In developing nations, it is likely that children living in poverty, who can’t afford supplies such as uniforms, will drop out of school. For children with disabilities who may need more or different resources and supplies than students without disabilities, their likelihood of dropping out is increased. According to the Global Citizen, 90 percent of children living with disabilities are not in school, and 80 percent of people with disabilities, live in developing countries. The El Salvadorian government has made an effort to improve the lives of those living with disabilities and has had previous laws protecting their rights to public transportation and employment in place for decades. In 2018 the El Salvadorian government also passed an act that allowed the Basic Solidarity Pension Fund to apply to people with disabilities.

Through a partnership with International Partners, a nonprofit organization, Comunidades Inclusivas developed “Circulos de Amigos.” This is an initiative that connects people in a community who support and aid people with disabilities. Members of Circulos de Amigos support people with disabilities and their families by providing assistance during home visits, building ramps, and other specific needs. By improving the connection between people with disabilities and their community, Comunidades Inclusivas raises awareness and builds support systems for people with disabilities and their families. This ultimately makes education in El Salvador more of a possibility for people with disabilities.

Sex Education in Centro Escolar

Although teen pregnancy is prevalent in El Salvador, some educators aim to teach their students about sex education despite cultural stigmas. Females between 10 and 19 years old account for one-third of all pregnancies in El Salvador. In Panchimalco, a district south of El Salvador’s capital, San Salvador, educators are taking the risk of teaching sex education, but do it in a way that avoids scrutiny.

Because sex education in El Salvador is sometimes associated with contraceptives and abortion, certain teachers (whose real identities are hidden) in Panchimalco take a different approach when trying to inform students about sex education to avoid ridicule from people in the community. For example, the courses inform students about gender rights and gender equality. This is especially important since the homicide rate for females is 12 for every 100,000 people and over 60 percent of females over the age of 15 have experienced some form of abuse by a male. Sex education courses help students recognize sexual violence, report sexual violence, recognize their rights, and plan for the future.

Although sex education is just in its beginning stages, if it continues, the bravery from teachers will make a difference in student’s lives.

– Desiree Nestor
Photo: Flickr

Top 5 Reasons for School Dropouts in Tonga
Tonga, a Polynesian country and archipelago comprising of total 169 islands (36 inhabited) has achieved tremendous progress in improving the nation’s primary school enrollment. Although these rates are high, the school completion rates continue to decrease. About 3,000 Tongan students drop out of secondary school each year. In the text below, the top five reasons for school dropouts in Tonga are presented.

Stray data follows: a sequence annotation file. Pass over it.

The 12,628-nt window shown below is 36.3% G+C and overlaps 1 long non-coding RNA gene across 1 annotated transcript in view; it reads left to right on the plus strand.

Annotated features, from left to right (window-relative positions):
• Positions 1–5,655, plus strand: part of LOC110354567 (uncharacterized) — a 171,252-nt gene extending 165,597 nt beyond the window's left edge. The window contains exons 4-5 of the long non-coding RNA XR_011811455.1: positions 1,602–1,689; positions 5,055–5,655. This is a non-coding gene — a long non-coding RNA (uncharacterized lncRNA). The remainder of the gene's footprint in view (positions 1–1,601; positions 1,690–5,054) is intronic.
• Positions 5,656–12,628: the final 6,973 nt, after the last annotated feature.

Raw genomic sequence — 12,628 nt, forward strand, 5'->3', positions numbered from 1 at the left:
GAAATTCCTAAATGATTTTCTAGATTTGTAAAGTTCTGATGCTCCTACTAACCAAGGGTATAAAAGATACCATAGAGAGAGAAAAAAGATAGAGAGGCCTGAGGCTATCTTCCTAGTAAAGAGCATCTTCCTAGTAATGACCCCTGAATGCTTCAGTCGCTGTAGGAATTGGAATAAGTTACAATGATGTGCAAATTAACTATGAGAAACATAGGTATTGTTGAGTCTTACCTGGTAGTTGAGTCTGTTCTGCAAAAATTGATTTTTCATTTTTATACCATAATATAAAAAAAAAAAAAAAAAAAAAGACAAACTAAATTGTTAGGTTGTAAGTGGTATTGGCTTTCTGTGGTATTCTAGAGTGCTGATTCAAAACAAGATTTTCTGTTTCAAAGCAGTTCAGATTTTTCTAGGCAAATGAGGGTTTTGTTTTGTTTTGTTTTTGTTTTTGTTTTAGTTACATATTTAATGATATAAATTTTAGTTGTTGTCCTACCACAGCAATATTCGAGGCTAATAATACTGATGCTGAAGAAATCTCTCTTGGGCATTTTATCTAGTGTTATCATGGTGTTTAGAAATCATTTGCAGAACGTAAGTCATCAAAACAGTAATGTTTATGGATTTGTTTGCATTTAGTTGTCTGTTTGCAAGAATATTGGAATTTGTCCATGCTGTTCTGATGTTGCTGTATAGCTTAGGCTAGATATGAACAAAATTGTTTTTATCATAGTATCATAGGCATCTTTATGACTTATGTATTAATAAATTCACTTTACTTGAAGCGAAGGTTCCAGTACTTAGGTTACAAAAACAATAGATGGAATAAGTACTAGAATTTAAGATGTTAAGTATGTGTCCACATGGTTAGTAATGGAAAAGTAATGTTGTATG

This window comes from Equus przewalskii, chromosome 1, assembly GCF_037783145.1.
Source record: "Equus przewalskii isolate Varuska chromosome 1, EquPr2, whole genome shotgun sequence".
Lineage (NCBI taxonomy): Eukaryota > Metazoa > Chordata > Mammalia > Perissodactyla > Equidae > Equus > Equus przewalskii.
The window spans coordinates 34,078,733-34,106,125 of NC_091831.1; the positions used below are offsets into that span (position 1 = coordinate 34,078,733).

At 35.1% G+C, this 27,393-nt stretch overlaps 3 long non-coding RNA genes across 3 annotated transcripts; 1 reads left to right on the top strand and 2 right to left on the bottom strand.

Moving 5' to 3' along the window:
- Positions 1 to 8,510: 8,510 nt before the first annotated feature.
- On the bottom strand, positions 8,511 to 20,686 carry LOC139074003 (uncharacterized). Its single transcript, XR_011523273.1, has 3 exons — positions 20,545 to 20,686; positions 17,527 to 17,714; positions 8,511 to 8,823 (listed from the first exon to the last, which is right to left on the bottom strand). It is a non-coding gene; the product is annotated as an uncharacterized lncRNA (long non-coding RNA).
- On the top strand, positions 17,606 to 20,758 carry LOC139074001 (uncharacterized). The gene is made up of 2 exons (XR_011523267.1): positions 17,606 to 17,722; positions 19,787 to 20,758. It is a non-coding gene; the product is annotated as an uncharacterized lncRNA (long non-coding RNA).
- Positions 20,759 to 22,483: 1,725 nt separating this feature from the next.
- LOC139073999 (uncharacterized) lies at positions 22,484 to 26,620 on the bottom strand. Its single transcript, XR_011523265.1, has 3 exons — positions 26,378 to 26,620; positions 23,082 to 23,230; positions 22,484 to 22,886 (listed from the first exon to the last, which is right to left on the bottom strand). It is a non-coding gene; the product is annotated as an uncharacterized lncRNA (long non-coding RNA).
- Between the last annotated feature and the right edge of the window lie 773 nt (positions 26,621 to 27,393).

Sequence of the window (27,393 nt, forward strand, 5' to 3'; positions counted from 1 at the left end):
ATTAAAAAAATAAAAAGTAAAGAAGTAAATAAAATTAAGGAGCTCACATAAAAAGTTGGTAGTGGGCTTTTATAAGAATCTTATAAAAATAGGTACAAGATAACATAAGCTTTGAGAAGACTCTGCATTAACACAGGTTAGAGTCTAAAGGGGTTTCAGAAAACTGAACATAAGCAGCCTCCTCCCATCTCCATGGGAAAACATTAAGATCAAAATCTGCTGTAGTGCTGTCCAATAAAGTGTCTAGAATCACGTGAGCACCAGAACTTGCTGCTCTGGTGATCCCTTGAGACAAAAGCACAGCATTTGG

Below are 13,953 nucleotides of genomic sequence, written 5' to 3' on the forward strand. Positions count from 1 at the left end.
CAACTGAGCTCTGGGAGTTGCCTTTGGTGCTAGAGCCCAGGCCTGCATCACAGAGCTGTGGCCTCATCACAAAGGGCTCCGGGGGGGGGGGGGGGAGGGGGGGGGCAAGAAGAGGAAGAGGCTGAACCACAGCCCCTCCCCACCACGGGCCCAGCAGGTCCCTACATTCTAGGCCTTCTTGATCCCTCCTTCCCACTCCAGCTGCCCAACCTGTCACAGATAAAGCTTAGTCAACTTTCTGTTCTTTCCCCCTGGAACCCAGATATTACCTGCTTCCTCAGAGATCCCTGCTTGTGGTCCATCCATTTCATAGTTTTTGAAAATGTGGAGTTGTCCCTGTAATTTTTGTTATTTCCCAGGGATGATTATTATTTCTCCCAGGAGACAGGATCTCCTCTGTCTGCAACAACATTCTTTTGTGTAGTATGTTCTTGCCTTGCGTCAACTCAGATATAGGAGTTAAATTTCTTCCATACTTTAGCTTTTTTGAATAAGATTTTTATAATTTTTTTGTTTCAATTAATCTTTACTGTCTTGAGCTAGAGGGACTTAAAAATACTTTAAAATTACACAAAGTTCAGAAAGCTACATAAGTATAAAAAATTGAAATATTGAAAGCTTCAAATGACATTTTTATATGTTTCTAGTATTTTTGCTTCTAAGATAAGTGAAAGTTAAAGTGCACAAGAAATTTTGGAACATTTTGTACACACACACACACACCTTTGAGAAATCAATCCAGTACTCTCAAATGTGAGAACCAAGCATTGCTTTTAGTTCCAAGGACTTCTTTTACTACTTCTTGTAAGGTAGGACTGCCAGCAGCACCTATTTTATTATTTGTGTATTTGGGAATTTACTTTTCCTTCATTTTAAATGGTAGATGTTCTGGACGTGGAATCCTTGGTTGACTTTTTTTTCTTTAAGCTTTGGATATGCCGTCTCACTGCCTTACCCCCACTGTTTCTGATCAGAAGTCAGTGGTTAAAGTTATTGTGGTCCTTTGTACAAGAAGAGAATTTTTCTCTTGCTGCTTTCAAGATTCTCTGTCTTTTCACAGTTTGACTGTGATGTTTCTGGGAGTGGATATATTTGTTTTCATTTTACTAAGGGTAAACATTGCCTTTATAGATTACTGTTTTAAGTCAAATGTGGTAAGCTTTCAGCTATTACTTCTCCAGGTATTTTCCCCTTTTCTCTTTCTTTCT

Top Five Reasons for School Dropouts in Tonga

  1. Due to tight household budgets, Tongan youths are now looking to get into the workforce as soon as possible. Dropping out of school and entering the workforce is deemed necessary when household funds are low because income is needed in order to survive. It was reported that 25 percent of Tongan households live under the poverty line, not having enough money to provide for basic needs. Male dropout rates are higher compared to female dropout rates. It is important to note that there is a higher percentage of men that participate in the workforce compared to women.
  2. About 88 percent of Tongans live in rural areas, therefore, Tonga’s remote location is driving Tongan youths to search for employment opportunities in other countries such as New Zealand and Australia. Dropping out of school to look for employment opportunities in different countries is more appealing than attending and graduating from school because graduating doesn’t necessarily guarantee employment in Tonga. Tonga is currently struggling to keep up with the high demand for jobs.
  3. Religion plays a huge role in many Tongan households and it is an important cultural factor that can affect whether or not Tongan youths continue their education. In many Tongan households, most of their money is spent on personal expenses, emergencies, church donations and education. Church donations were the second most popular use of mobile money transfers and remittances. Education tends to come in last on that list due to the importance of necessities and their devotion to the church. Since household budgets are tight, there may not be enough income or it is not seen as a top priority for Tongan youths to continue their education.